Rep. Phyllis Kahn, DFL-Minneapolis, does not withhold her opinion or soften its meaning. Not on the floor of the Minnesota House of Representatives, where, at 43 years and counting, she's tied for the longest career in House history.
And not as a campaigner, where the veteran lawmaker has faced a few bruising challenges. These have almost always come from inside the DFL party, given Kahn's entirely urban and almost entirely liberal district of Minneapolis.
This year might be her toughest fight yet. Kahn's rhetoric is rising to the challenge. Or is it sinking?
In discussing Ilhan Omar, the first-time candidate who poses the greatest threat to Kahn in the August 9 primary, Kahn told Alpha News something that reads like a salty backhanded compliment.
"The young woman," Kahn said, neglecting even to use Omar's name, "has done a very good job mobilizing students to get out to the caucuses and she's also very attractive to the kind of, what we call the young, liberal, white guilt-trip people."
These "people" might be a little surprised to hear that Kahn calls them that — at present, and for the past 43 years, those people might have thought Kahn called them "my constituents."
House District 60B includes a mix of neighborhoods, containing parts of Cedar-Riverside — the neighborhood largely populated by Somali and East African immigrants and their families — the University of Minnesota campus, Prospect Park, and Marcy Holmes.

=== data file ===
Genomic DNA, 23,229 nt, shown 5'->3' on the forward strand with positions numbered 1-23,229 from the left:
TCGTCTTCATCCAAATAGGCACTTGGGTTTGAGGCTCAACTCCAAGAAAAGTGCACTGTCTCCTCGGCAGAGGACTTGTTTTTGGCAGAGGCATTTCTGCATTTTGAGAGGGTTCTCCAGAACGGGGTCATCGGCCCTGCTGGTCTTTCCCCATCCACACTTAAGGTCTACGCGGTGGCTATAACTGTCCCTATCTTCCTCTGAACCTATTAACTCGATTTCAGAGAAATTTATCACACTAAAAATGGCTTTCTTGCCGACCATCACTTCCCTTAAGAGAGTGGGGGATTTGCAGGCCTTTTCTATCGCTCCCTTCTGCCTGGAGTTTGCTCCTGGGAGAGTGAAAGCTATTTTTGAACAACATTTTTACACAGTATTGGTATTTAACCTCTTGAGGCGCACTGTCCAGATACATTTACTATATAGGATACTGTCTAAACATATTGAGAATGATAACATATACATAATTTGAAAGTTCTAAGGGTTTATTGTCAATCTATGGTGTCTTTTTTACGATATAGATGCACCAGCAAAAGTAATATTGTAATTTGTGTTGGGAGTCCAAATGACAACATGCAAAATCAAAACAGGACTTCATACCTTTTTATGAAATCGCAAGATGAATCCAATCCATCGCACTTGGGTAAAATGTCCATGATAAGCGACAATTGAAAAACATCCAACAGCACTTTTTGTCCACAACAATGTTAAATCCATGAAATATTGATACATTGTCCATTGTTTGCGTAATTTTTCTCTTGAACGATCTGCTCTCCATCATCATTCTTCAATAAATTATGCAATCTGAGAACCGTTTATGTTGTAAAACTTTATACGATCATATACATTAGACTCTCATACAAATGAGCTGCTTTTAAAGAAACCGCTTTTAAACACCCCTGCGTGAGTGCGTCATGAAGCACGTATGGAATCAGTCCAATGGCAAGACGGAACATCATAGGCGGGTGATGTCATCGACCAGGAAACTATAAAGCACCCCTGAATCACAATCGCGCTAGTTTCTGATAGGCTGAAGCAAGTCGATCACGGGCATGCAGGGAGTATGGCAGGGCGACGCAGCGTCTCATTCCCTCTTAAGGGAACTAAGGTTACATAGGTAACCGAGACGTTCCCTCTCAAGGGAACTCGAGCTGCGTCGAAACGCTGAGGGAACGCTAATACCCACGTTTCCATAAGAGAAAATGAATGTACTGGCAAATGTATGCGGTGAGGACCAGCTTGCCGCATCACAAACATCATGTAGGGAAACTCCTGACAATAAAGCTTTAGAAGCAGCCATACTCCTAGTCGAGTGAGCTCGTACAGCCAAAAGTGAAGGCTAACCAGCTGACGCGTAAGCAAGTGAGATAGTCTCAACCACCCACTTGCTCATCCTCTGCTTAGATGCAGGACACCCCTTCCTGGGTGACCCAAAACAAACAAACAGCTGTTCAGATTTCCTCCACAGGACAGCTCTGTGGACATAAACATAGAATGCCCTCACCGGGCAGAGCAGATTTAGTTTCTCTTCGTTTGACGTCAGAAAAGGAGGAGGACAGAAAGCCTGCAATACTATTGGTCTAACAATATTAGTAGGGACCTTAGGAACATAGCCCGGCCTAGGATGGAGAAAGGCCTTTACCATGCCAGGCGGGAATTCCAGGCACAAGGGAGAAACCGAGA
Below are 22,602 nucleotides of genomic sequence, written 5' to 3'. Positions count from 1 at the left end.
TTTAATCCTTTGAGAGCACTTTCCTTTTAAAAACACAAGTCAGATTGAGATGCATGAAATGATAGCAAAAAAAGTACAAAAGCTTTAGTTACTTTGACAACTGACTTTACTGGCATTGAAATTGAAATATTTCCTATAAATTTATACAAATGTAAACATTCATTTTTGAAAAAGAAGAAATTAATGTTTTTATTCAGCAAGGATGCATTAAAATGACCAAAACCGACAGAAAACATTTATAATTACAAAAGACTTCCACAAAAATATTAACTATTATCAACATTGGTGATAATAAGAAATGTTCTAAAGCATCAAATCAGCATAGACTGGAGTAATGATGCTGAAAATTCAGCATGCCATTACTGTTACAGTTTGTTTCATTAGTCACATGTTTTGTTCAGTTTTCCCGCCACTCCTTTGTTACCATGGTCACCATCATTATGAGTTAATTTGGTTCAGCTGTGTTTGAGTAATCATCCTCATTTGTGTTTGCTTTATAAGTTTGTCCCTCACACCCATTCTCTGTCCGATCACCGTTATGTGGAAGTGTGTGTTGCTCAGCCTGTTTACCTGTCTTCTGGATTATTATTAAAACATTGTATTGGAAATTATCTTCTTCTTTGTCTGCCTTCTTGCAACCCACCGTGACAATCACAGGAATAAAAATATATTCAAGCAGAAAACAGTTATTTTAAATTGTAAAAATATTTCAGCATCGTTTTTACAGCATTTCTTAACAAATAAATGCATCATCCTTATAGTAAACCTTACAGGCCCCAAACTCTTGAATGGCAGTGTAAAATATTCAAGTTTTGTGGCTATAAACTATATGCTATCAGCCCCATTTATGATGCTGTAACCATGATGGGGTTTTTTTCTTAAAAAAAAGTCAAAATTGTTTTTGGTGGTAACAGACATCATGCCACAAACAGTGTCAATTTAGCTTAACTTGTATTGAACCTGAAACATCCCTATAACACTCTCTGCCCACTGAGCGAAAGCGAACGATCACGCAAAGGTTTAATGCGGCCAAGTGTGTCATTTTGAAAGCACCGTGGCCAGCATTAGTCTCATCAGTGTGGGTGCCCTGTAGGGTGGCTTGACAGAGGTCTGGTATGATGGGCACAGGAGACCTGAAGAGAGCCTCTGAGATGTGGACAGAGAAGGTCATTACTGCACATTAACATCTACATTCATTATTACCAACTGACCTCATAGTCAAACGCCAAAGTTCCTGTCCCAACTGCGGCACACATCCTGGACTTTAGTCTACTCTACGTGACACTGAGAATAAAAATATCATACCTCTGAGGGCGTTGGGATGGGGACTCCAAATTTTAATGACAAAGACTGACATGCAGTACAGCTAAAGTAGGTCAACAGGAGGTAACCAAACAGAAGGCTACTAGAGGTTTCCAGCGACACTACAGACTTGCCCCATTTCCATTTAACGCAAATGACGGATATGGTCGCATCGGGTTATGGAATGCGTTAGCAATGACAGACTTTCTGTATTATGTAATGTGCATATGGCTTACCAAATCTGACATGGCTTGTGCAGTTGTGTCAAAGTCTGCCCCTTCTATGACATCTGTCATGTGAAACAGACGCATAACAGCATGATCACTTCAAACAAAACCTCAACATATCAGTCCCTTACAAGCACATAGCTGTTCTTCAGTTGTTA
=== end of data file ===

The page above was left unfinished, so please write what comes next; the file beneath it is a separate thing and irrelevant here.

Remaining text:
According to the state demographer, its racial minority makeup as of 2014 was as follows: about 19 percent black, 12 percent Asian, and 3 percent Hispanic. The remaining 62 percent of the district is white. Turnout on primary election day is typically pretty low, even in a contentious race. The Somali turnout, with not one but two candidates on the ballot — Mohamud Noor ran a not-so-close third place in the DFL endorsement fight — will play an outsized role in the primary.
Assuming that Omar, Noor, and even Kahn (endorsed by Minneapolis City Councilman Abdi Warsame) each take some of the Somali vote, how the district's white majority votes will decide the election. Now those who were leaning for Omar know what Kahn thinks of their motivations.
Back in April, just after the stalled endorsement convention, Kahn was similarly dismissive — and just as backhandedly complimentary — of Omar's gifts as a candidate, saying she's "younger" and "prettier" than Kahn, and "agrees with anything anyone says to her."
Omar apparently drew a line when someone told her what Kahn had said about her fans.
"Ilhan and her campaign team run an issues-based campaign that works to unite our district, not divide it," reads a statement on Omar's campaign page. "Rep. Kahn's comments devalue the broad coalition of support we have worked hard to earn."
Election day's far off, but absentee voting, either by mail or at the in-person location in downtown Minneapolis, begins today. Click here to learn more.
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